Corregidor bristles with 20-plus batteries of titanic, turn-of-the-20th-Century fixed coastal guns and mortars, most of which were named for soldiers killed in the 1899 Philippine-American War. While nearly all were rendered obsolete by interwar advances in military technology, they remain impressive and thought-provoking pieces of artillery. At Battery Way, near the ammunition bunkers, a stenciled “silence” in peeling, faded black paint seems unnecessary; mangled steel blast doors and pocked battlements offer mute testimony to the carnage of war. Arriving at Battery Hearn’s monster 12-inch cannon, which could hurl a 1,000-pound armor-piercing shell 17 miles, I take a mental black-and-white snapshot: 70 years earlier, victorious Japanese troops, their arms raised in the “banzai” salute, posed here for a familiar propaganda shot. Next, balancing between weathered stone slabs atop the overgrown gun pits of Battery James, where rapid-fire 3-inch guns once guarded the northern entrance to Manila Bay, I stand astride the past and present as the nuclear-powered super-carrier USS Carl Vinson, fresh from a port visit to Manila, sails past the island.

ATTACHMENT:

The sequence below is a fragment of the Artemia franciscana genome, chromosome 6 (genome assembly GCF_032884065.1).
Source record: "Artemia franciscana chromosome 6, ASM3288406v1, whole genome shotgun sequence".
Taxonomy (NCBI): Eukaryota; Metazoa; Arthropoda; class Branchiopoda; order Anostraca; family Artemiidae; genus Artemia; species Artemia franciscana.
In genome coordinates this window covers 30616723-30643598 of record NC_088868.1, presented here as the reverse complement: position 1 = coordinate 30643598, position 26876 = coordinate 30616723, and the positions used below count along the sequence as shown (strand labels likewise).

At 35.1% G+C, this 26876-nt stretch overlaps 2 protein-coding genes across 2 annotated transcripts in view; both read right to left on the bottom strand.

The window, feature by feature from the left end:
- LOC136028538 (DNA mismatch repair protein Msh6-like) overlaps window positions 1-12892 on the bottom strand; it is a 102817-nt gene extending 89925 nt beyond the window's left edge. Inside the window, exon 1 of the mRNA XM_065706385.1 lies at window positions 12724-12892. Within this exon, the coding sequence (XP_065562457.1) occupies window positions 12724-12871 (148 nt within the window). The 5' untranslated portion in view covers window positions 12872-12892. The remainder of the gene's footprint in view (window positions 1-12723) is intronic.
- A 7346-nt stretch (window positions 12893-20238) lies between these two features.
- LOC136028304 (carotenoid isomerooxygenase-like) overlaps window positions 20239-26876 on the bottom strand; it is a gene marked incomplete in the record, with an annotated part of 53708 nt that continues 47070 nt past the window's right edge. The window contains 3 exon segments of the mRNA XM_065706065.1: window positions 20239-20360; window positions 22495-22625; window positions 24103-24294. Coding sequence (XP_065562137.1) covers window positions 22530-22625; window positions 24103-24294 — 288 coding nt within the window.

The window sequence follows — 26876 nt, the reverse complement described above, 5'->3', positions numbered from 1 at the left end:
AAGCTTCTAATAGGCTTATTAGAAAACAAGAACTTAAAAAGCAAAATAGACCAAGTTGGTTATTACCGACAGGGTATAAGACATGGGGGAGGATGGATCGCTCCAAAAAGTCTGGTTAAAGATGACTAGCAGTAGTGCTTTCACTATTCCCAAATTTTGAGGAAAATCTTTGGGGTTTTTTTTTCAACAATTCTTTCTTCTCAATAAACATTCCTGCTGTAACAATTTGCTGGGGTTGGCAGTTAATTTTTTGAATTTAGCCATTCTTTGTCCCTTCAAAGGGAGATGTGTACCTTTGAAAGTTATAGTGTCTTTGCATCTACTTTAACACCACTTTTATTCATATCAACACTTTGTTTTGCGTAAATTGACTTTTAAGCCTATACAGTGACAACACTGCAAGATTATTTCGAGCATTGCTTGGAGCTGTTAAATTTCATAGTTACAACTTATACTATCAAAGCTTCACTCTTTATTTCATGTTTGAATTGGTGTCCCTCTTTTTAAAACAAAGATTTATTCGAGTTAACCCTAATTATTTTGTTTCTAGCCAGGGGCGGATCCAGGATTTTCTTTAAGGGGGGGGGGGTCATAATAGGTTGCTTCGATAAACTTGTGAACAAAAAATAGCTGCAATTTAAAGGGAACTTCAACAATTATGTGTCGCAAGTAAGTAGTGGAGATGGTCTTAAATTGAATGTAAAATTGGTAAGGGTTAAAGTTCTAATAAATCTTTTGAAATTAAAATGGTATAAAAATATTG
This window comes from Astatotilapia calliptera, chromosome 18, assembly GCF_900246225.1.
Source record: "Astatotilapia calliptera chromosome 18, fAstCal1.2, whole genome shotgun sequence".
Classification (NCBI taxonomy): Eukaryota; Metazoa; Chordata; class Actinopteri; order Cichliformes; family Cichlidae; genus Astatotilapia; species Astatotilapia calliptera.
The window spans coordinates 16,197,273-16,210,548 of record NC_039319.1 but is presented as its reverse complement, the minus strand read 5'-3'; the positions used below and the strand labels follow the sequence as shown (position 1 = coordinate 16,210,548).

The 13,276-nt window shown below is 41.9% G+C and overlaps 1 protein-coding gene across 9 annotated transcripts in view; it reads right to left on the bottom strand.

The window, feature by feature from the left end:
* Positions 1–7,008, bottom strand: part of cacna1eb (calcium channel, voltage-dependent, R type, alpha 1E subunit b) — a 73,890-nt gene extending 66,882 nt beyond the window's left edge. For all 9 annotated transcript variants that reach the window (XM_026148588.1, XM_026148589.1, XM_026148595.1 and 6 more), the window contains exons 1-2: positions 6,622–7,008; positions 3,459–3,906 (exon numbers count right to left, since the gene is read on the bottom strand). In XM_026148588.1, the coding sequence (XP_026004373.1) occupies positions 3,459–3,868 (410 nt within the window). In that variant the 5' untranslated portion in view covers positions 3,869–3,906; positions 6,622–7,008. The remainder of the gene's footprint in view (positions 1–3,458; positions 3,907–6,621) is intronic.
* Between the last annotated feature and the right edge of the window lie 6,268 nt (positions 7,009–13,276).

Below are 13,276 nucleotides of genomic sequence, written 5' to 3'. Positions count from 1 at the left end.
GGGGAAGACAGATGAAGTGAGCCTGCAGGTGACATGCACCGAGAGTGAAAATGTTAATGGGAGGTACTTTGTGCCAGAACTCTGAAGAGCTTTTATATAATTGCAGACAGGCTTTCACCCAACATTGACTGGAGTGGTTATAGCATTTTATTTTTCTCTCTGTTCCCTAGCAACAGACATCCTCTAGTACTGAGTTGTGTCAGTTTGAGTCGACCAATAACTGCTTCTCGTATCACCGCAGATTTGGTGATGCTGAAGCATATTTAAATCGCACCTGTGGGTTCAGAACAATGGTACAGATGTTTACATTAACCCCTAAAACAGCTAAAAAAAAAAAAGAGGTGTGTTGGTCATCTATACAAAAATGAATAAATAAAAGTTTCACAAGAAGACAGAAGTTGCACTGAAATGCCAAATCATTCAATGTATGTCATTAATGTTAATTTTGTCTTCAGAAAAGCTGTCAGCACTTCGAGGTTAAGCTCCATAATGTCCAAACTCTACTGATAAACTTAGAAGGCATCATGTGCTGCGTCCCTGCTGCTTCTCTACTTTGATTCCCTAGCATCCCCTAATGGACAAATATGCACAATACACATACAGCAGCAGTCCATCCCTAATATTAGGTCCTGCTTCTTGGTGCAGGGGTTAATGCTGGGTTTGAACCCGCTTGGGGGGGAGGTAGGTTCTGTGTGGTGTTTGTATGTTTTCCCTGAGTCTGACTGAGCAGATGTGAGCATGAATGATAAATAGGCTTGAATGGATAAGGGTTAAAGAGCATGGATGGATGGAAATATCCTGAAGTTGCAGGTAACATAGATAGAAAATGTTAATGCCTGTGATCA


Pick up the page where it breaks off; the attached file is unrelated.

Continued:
Located at the mouth of Manila Bay, 30 nautical miles from the teeming Philippine capital, Corregidor is indeed a crowded historical intersection, a stationary, symbolic junction of America’s colonial past, its humiliating early war travails, and its redemptive victory. Nowhere is this more evident than on Topside. The Mile Long Barracks, Post Headquarters, and other structures are shell-scarred façades with staircases to nowhere—all that’s left after brutal bombardments in 1942 and 1945 twice transmogrified the island paradise into a smoking, apocalyptic landscape of craters, charred acacia trees, twisted rebar, and pulverized cement. Standing in the shadow of the movie theater’s shell I survey the parade ground, one of two drop zones for the 503rd Parachute Regimental Combat Team, charged with retaking the Rock in mid-February 1945. Sea breezes offer relief from the oppressive heat, rustle tall coconut palms, and ripple flags atop the mast of a Spanish warship that sank in the 1898 Battle of Manila Bay, the same flagpole on which the Stars and Stripes was raised following an eloquent speech by General Douglas MacArthur on March 7, 1945, shortly after the island was declared secure.